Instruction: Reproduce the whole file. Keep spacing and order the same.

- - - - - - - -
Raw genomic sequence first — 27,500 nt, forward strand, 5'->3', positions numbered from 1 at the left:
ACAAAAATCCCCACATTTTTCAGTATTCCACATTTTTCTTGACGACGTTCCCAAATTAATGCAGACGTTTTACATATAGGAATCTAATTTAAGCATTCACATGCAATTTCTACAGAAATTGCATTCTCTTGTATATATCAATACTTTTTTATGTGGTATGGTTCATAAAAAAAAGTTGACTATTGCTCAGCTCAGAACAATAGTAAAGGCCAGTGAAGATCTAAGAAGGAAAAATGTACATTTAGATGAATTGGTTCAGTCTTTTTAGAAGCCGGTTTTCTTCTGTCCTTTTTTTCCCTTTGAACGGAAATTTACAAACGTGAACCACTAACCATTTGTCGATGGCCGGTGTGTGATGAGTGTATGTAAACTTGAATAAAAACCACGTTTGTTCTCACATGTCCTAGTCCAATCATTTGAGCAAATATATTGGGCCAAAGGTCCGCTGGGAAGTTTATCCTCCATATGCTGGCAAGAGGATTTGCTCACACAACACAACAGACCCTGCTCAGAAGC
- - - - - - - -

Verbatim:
Raw genomic sequence first — 27,500 nt, forward strand, 5'->3', positions numbered from 1 at the left:
ACAAAAATCCCCACATTTTTCAGTATTCCACATTTTTCTTGACGACGTTCCCAAATTAATGCAGACGTTTTACATATAGGAATCTAATTTAAGCATTCACATGCAATTTCTACAGAAATTGCATTCTCTTGTATATATCAATACTTTTTTATGTGGTATGGTTCATAAAAAAAAGTTGACTATTGCTCAGCTCAGAACAATAGTAAAGGCCAGTGAAGATCTAAGAAGGAAAAATGTACATTTAGATGAATTGGTTCAGTCTTTTTAGAAGCCGGTTTTCTTCTGTCCTTTTTTTCCCTTTGAACGGAAATTTACAAACGTGAACCACTAACCATTTGTCGATGGCCGGTGTGTGATGAGTGTATGTAAACTTGAATAAAAACCACGTTTGTTCTCACATGTCCTAGTCCAATCATTTGAGCAAATATATTGGGCCAAAGGTCCGCTGGGAAGTTTATCCTCCATATGCTGGCAAGAGGATTTGCTCACACAACACAACAGACCCTGCTCAGAAGC